cover image Going Too Far: Essays about America's Nervous Breakdown

Going Too Far: Essays about America's Nervous Breakdown

Ishmael Reed. Baraka (IPG, dist.), $19.95 trade paper (238p) ISBN 978-1-926824-56-7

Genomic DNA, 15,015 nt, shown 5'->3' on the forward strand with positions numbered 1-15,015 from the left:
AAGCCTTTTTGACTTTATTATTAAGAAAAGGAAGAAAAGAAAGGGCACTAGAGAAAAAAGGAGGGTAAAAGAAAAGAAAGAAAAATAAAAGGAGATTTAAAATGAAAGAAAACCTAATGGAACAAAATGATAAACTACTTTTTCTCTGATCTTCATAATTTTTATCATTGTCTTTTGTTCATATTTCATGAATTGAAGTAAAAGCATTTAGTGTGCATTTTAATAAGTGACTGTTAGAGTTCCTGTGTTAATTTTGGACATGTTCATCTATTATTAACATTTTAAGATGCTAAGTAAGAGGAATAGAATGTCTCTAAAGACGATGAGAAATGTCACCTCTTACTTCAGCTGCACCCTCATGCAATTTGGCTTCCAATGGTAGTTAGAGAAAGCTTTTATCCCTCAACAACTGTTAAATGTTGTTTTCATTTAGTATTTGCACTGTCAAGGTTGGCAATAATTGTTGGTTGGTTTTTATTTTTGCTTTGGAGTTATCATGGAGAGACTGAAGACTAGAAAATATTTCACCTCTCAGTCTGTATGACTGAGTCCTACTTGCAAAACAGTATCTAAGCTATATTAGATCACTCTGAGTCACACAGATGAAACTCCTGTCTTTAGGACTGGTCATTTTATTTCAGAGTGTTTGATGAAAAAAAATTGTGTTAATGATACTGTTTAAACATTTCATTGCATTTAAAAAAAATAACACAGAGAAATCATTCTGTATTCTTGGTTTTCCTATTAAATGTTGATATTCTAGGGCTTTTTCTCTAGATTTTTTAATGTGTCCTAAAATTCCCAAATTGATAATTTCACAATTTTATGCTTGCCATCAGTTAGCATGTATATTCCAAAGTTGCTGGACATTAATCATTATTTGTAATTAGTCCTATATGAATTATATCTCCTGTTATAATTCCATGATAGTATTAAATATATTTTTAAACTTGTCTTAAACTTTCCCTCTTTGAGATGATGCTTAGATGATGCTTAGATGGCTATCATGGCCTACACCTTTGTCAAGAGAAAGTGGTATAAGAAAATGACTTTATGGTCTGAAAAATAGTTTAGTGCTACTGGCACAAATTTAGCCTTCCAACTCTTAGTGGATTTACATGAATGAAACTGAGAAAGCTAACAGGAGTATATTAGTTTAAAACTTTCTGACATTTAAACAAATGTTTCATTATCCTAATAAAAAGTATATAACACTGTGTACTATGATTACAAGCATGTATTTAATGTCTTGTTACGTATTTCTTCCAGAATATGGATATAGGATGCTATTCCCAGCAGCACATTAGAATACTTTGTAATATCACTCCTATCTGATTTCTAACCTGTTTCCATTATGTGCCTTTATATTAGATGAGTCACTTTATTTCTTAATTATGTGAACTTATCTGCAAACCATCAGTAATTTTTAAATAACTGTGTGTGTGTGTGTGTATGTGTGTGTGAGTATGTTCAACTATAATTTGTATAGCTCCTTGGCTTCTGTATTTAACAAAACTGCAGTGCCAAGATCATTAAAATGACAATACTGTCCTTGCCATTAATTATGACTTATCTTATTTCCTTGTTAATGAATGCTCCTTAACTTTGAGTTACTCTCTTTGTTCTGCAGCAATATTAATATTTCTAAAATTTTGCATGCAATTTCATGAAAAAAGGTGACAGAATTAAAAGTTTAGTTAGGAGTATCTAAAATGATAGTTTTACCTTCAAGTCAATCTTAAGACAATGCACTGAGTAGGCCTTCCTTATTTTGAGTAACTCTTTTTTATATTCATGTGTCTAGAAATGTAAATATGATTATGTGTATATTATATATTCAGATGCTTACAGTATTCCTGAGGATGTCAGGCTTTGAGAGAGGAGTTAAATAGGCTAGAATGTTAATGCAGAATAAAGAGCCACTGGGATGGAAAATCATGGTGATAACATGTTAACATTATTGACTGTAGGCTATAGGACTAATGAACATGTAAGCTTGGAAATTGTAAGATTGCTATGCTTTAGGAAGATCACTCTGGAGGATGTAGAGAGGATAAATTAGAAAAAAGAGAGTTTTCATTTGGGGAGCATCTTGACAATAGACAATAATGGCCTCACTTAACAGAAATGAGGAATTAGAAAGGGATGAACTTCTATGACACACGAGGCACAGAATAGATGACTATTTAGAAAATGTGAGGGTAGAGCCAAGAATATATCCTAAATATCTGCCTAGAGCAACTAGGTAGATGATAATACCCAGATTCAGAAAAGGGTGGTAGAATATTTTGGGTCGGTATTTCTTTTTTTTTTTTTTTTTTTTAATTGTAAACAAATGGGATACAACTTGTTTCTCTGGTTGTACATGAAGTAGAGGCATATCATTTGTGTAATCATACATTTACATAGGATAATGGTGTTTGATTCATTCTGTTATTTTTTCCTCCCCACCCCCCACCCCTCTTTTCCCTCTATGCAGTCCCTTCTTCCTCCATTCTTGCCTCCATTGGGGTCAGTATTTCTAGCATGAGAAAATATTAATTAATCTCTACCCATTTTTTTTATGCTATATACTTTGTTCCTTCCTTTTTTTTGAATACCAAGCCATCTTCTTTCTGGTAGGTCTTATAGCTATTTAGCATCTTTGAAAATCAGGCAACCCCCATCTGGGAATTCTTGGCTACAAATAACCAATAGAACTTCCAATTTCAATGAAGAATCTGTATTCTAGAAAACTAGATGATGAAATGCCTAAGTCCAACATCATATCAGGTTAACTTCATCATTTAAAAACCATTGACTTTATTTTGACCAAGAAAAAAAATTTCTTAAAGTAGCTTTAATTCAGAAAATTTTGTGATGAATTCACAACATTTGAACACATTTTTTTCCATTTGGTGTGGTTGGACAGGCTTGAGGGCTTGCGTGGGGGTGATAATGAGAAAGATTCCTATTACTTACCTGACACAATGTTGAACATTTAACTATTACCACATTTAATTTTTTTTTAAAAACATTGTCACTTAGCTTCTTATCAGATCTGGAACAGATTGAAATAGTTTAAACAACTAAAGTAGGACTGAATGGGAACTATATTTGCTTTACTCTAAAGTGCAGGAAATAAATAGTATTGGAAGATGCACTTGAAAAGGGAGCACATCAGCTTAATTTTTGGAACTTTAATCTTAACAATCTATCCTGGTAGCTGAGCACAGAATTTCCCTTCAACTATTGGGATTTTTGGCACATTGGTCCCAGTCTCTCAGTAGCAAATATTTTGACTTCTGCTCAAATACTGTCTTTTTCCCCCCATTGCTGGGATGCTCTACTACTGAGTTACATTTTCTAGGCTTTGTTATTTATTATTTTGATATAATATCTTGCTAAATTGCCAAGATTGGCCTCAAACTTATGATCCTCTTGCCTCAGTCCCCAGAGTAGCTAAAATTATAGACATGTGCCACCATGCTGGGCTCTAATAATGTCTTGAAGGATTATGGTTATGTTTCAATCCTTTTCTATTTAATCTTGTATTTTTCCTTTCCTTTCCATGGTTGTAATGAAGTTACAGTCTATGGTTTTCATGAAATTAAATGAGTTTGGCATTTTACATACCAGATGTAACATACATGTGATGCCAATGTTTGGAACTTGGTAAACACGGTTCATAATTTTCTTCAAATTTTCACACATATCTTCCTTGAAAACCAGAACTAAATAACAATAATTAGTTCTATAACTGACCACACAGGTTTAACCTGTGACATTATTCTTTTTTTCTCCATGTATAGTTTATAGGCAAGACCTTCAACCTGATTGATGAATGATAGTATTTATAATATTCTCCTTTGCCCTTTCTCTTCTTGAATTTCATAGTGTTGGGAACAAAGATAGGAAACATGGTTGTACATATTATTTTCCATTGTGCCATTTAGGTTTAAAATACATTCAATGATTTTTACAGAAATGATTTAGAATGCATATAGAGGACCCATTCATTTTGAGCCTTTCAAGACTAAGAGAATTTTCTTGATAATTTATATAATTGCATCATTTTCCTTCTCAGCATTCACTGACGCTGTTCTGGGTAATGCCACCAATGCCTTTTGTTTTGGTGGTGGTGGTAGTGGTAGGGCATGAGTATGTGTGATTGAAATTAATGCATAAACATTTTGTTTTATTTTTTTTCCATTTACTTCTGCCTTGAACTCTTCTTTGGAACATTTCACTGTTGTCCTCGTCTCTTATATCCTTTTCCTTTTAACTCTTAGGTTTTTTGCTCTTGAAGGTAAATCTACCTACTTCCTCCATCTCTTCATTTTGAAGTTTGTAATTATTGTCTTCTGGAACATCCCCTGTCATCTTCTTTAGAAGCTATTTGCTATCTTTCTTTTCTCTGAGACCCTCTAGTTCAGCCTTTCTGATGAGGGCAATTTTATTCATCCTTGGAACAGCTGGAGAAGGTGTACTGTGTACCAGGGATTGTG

In this collection of previously published essays, interviews, and skits, poet, novelist, and essayist Reed (Another Day at the Front) takes the opportunity to let off steam about issues both social (the persistence of racism) and personal (his Internet brawl with's Joan Walsh over an op-ed column he wrote for the New York Times). Reed tackles the Tea Party's shockingly racist antics, Obama's%C2%A0accomplishments, feminism's effect on the black male image, the Occupy%C2%A0Movement%E2%80%94to varying results. Reed is best when he historicizes, as in his%C2%A0essay "Ethnic Studies in the Age of the Tea Party," and when he draws on the more rational, even-tempered voices of others, as in his interviews with Terry McMillan and Nuruddin Farah. But when he does what he sets out to do%E2%80%94go too far%E2%80%94he is at his worst, as in his scathing essays on the film Precious. Many readers will find some affinity with Reed's work, but%C2%A0his rhetoric can be too inflammatory (he calls Tea Partiers the "T-shirts"%E2%80%94"America's equivalent of Hitler's Brown Shirts," and derides "wealthy white progressive women") to comfortably digest%E2%80%94which, presumably, is exactly as Reed%C2%A0would have it. (Nov.)